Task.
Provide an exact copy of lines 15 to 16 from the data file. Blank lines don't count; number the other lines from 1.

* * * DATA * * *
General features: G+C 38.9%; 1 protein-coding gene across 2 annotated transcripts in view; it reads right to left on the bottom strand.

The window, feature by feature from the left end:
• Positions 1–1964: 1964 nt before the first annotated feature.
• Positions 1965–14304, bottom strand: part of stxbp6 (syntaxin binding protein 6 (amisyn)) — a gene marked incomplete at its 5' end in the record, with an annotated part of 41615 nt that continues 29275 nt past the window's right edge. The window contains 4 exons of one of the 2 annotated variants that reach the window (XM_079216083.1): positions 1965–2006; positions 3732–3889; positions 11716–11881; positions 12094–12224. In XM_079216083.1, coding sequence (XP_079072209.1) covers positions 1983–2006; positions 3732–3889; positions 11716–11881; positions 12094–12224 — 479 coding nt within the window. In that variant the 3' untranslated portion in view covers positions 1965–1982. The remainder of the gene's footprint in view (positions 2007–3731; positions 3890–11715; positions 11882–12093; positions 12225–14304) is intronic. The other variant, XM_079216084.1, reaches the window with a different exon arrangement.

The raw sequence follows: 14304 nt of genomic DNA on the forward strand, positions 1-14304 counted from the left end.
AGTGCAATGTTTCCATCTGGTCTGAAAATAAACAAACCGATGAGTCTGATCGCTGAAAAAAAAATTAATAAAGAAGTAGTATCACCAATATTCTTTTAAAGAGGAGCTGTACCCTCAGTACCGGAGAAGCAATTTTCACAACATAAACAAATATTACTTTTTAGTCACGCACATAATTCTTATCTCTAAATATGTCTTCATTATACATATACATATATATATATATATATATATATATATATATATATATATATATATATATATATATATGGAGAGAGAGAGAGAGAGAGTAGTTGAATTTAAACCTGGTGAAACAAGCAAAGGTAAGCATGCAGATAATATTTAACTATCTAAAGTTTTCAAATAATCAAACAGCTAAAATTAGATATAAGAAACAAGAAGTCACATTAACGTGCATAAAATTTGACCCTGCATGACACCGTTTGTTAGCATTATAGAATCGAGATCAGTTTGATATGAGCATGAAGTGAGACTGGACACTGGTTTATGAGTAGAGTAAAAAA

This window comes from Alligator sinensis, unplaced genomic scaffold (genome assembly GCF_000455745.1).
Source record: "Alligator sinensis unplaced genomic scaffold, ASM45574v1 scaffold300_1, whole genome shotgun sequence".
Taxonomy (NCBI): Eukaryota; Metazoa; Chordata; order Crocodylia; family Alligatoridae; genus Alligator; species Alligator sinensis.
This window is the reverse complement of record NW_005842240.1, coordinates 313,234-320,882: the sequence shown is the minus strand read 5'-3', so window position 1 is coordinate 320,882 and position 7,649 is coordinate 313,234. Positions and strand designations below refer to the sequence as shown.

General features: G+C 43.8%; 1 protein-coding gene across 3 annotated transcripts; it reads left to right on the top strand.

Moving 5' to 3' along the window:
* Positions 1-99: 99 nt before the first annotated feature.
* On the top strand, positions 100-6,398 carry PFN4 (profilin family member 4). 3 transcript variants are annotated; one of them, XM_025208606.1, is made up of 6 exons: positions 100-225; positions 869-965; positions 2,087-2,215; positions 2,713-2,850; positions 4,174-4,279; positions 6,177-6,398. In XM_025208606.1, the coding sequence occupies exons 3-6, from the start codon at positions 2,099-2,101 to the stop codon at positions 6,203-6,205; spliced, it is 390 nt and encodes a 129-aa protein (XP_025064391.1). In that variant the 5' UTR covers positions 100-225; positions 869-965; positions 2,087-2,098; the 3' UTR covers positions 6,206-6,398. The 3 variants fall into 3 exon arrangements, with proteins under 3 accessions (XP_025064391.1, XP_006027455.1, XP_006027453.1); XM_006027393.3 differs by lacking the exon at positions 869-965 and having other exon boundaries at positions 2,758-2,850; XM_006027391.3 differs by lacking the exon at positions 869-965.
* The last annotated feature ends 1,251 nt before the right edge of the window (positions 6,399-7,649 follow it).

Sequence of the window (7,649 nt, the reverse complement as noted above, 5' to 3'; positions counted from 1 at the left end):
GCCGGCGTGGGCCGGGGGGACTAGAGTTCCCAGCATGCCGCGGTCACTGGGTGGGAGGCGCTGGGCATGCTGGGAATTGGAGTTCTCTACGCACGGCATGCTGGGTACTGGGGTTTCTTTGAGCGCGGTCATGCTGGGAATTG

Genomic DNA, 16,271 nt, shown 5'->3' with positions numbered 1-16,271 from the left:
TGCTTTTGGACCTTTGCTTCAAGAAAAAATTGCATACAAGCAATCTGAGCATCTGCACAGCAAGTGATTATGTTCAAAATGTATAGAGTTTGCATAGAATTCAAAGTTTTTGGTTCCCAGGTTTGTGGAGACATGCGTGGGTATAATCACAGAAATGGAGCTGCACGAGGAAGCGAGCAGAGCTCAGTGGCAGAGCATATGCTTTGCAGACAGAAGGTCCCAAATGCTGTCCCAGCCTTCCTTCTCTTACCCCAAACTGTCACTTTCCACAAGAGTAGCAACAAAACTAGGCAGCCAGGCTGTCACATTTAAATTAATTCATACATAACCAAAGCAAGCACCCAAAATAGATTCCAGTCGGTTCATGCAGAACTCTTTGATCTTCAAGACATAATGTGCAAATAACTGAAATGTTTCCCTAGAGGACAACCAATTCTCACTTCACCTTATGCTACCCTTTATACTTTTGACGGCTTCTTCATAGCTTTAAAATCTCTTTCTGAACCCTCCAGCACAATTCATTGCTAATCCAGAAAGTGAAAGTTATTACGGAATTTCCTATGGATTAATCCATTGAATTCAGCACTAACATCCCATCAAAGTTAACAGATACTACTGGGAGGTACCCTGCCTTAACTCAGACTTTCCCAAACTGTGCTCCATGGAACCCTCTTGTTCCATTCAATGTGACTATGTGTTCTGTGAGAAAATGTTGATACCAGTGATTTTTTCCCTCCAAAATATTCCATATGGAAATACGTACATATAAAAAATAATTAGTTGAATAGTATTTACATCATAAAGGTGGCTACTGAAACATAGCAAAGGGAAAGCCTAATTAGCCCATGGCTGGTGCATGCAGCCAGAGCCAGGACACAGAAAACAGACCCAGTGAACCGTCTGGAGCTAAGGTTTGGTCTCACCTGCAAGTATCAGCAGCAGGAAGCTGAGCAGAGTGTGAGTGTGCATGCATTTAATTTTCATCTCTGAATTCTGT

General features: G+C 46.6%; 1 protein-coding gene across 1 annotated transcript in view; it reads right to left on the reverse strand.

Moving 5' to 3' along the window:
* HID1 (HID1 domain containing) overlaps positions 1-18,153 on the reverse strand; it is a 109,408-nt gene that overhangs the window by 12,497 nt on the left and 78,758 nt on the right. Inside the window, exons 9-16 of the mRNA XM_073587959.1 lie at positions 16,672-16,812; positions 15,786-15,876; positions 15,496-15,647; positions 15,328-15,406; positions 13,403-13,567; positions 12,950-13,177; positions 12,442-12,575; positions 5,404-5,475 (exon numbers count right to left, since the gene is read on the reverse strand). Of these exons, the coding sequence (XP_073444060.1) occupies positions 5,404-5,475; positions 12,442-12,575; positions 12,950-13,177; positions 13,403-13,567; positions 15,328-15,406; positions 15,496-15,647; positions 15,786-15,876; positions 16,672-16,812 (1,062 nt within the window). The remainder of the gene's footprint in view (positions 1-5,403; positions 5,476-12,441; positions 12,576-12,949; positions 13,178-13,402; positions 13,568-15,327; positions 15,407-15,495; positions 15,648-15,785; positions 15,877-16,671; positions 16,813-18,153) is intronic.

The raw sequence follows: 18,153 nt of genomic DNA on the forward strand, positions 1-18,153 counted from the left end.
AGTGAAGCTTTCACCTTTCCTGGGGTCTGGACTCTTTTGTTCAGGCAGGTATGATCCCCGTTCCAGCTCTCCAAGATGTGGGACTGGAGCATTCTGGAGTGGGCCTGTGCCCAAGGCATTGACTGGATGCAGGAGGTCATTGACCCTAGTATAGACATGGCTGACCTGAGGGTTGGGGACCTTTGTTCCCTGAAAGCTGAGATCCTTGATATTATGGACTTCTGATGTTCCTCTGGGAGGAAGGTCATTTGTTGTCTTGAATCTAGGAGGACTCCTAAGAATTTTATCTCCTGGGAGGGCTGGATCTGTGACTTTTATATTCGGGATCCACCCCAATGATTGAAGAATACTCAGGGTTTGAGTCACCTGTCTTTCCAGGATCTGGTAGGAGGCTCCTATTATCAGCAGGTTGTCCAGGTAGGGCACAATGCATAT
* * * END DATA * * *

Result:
* The last annotated feature ends 1,251 nt before the right edge of the window (positions 6,399-7,649 follow it).

Sequence of the window (7,649 nt, the reverse complement as noted above, 5' to 3'; positions counted from 1 at the left end):